This week the FDA’s Center for Veterinary Medicine (CVM) announced the final Veterinary Feed Directive (VFD) rule, which will end over-the-counter (OTC) sales of medically important antimicrobial drugs intended for use in feed or water. Instead, the rule places those drugs under the supervision of a veterinarian within the context of a valid veterinarian-client-patient relationship (VCPR).

Since the FDA issued the proposed VFD rule in 2013 the industry overall has been supportive of the administration’s strategy to promote the judicious use of antimicrobials in food-producing animals. Along with the VFD rule, that strategy includes Guidance for Industry 213, which calls for companies to voluntarily remove animal-performance claims from medically important antimicrobials.

While many are still analyzing the details, several stakeholder organizations this week issued statements supporting the VFD rule.

The American Veterinary Medical Association (AVMA), which has collaborated with the FDA in developing antimicrobial policy, applauded the VFD rule.

“The veterinary feed directive (VFD) is integral to the implementation of the guidance documents, and we are pleased to have had the opportunity to provide valuable input into the regulation,” says AVMA’s CEO Dr. Ron DeHaven. “This is a great example of how collaboration by the FDA with stakeholders has brought about meaningful improvements and a successful outcome.”

DeHaven adds that antibiotic resistance is a threat that the veterinary profession takes very seriously, “and that’s why the nation’s veterinarians have been, and remain, engaged with the FDA and food producers to ensure that livestock are healthy and that our food supply stays safe by overseeing the use of antibiotics to ensure appropriate use.”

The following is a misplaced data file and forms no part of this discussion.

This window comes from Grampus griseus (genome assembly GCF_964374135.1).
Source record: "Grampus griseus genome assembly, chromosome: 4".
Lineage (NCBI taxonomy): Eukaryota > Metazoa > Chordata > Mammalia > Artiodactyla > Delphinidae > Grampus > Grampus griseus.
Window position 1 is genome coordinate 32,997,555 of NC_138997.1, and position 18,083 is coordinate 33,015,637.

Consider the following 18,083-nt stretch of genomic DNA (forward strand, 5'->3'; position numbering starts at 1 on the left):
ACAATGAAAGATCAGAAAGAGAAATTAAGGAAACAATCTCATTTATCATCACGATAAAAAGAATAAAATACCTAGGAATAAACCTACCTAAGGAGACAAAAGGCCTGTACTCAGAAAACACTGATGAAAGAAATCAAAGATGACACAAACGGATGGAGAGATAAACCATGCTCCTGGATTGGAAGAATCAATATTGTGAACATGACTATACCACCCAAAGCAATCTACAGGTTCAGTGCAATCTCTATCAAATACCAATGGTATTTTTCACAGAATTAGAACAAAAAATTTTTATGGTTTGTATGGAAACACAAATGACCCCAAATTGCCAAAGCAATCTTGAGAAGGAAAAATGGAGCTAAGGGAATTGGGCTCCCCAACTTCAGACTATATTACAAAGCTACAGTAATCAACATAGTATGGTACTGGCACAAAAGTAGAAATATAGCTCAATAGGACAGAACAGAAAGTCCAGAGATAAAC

AVMA also expressed support for the rule’s emphasis on linking the use of VFD drugs to a valid veterinarian-client-patient relationship. “This is really a milestone in the antimicrobial resistance strategy,” DeHaven says. “Veterinary oversight is critical to ensuring appropriate judicious use, and this provision provides clarity to those who will be responsible for it.”

The American Feed Industry Association (AFIA), while generally supportive of the rule, expressed some concerns.

"The final rule shows many improvements for the industry that will make the process more effective and timely," says Richard Sellers, AFIA’s senior vice president of legislative and regulatory affairs.

AFIA expressed surprise though, that the rule includes a requirement for producers, veterinarians and distributers of VFD drugs such as feed mills to maintain VFD records for two years, instead of one year as originally specified in the proposed rule. "That's a concern, as we believed we had convinced FDA the two-year requirement should be reduced to one year to agree with the one-year recordkeeping requirement that appears in the Current Good Manufacturing Practices regulations,” Sellers says.

Read more in “New Veterinary Feed Directive rule emphasizes the VCPR.”